For the better part of a decade, marijuana has been recreationally legal in a few states, and it’s been legal for medicinal purposes in other states for even longer. As of now, over half the states in the Union allow for legal use of marijuana in some form or other, and yet, national banks will not touch them.
But the day has come when that may start to change. The problem was that, even though marijuana is legal in some states, most banks are federally insured, and marijuana is still very much illegal at the federal level. Because of this, FDIC insured banks have been hesitant to work with cannabis businesses for fear that their Federal watchdogs will do more than snarl at them.
On Wednesday, however, the U.S. House of Representatives, in subcommittee, considered the subject of solving this problem for the first time. Many insiders are touting this as a huge step forward. Rep. Ed Perlmutter (D-CO), specifically referred to it as a “big deal.” Rep. Perlmutter has been working on this problem for years, as his state was one of the first two to legalize marijuana recreationally nearly seven years ago.
The Secure and Fair Enforcement Banking Act of 2019 – referred to as the SAFE Banking Act, aims to ensure that banks and bank employees cannot be punished for serving cannabis businesses that comply with applicable state laws.
Up to now, some weed-legal states have provided laws to allow local state-level banks to work with cannabis retailers or employees, but even that can be a headache, according to one such institution, State Bank Northwest, based in Washington.
State Bank Northwest’s President, Gregory Deckard explained to committee members the reasons that many banks – even the local ones – have problems with the current system. “We have a major energy provider,” he said. “Naturally, their customers include cannabis-related businesses. For that reason alone, my bank cannot bank with this utility [under current law] without assuming legal risk and additional compliance burdens.”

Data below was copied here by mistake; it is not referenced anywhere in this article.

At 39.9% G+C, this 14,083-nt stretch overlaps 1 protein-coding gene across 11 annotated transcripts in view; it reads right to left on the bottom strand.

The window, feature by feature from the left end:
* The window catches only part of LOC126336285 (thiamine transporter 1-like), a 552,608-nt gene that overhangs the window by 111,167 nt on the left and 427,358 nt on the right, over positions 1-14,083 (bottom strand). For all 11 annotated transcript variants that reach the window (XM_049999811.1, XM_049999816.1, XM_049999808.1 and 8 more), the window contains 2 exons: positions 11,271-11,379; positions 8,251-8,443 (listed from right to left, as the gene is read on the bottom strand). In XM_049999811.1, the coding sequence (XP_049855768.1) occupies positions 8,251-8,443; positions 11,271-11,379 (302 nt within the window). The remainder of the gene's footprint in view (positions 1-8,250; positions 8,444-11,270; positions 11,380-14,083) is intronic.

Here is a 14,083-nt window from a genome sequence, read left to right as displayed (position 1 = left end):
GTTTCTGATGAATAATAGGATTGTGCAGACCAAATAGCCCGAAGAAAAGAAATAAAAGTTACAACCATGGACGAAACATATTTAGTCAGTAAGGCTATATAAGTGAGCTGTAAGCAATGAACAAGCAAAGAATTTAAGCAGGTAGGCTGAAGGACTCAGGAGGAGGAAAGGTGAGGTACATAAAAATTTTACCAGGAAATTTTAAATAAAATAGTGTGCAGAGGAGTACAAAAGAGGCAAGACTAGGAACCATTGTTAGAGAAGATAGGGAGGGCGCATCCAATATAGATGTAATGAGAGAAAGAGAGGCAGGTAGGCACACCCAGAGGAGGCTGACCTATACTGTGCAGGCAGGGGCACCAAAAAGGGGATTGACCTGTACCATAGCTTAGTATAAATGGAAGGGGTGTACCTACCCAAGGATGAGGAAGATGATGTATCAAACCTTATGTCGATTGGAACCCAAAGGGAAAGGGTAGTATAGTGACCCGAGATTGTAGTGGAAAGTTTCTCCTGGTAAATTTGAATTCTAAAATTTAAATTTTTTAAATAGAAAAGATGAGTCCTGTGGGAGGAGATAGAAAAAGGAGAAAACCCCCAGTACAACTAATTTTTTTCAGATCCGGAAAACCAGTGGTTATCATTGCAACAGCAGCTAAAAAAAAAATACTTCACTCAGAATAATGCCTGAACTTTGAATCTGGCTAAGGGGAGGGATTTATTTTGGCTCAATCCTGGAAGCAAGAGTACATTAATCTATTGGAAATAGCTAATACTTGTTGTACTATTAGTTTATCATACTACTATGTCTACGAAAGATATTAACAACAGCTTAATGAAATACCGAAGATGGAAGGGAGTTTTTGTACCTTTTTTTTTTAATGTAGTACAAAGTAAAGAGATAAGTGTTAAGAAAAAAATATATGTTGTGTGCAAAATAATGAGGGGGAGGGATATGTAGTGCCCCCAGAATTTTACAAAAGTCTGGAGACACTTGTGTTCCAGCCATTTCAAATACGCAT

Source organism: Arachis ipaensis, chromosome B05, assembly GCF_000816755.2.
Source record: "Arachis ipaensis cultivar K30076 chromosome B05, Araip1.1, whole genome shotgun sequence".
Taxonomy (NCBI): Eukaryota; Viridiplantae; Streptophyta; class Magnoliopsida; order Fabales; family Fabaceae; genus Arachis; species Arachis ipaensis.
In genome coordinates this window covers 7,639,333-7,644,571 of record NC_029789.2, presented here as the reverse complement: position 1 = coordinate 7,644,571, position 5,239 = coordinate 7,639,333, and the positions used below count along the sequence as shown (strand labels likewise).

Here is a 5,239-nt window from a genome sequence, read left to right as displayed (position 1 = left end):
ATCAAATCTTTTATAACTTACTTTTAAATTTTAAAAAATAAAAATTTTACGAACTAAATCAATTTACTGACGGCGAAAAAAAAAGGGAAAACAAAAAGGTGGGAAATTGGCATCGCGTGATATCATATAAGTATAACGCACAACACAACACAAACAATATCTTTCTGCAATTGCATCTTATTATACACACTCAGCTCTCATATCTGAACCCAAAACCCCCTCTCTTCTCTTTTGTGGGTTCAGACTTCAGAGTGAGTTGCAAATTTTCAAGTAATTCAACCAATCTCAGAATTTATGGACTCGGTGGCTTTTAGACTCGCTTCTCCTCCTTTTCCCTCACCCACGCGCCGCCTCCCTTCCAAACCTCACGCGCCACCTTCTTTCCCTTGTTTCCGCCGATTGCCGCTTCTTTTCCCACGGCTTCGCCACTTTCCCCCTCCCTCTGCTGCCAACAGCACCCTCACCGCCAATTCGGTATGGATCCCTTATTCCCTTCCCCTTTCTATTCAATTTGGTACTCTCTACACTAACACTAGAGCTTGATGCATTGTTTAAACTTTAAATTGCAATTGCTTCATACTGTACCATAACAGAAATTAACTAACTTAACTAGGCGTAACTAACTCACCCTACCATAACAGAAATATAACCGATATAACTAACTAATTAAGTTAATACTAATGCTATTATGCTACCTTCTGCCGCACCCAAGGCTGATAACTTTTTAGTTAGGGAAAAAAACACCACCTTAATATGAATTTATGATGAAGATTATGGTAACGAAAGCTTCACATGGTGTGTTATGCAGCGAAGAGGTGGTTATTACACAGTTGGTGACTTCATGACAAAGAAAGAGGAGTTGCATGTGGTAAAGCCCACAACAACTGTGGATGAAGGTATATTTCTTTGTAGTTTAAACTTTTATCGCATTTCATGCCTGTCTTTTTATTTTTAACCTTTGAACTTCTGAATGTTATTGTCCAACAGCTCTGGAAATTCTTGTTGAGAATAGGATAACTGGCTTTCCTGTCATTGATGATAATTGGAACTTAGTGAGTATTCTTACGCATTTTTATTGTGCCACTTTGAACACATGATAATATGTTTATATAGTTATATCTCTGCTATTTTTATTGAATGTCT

Without banks willing to do business with them, cannabis businesses are forced to operate on a strictly cash basis – which, in addition to being idiotically inconvenient, is a huge safety risk. Fiona Ma, California’s state treasurer, testified to the committee that some cannabis businesses had driven hundreds of miles to drop off duffel bags full of cash at government offices just to pay their taxes.
Congressional representatives and law enforcement spokespeople alike testified to the safety risks of the current cash-based system. One law enforcement activist pointed out that a two-week paycheck for a cannabis business employee could be a few thousand dollars, which puts them in danger of being robbed or worse. As for what the changes to the law will eventually look like, it’s too early to say.
Many Republicans point out that acting now, while marijuana is still illegal at the federal level will just cause confusion later – implying that federal legalization is imminent and that the issue should be tabled until full federal legalization takes place.
Still, attitudes of some prominent conservatives are changing. Former Speaker of the House John Boehner now leads a pro-cannabis lobbying group, even though he once vehemently opposed legalization. Other politicians are being more open about their past experiences with the drug, and are responding to an obviously shifting public opinion on the issue.
Bottom line: progress at the federal level is still slow, but moving in a positive direction for cannabis businesses. This week’s hearings represent a positive step toward legitimizing – if not federally legalizing – the cannabis industry.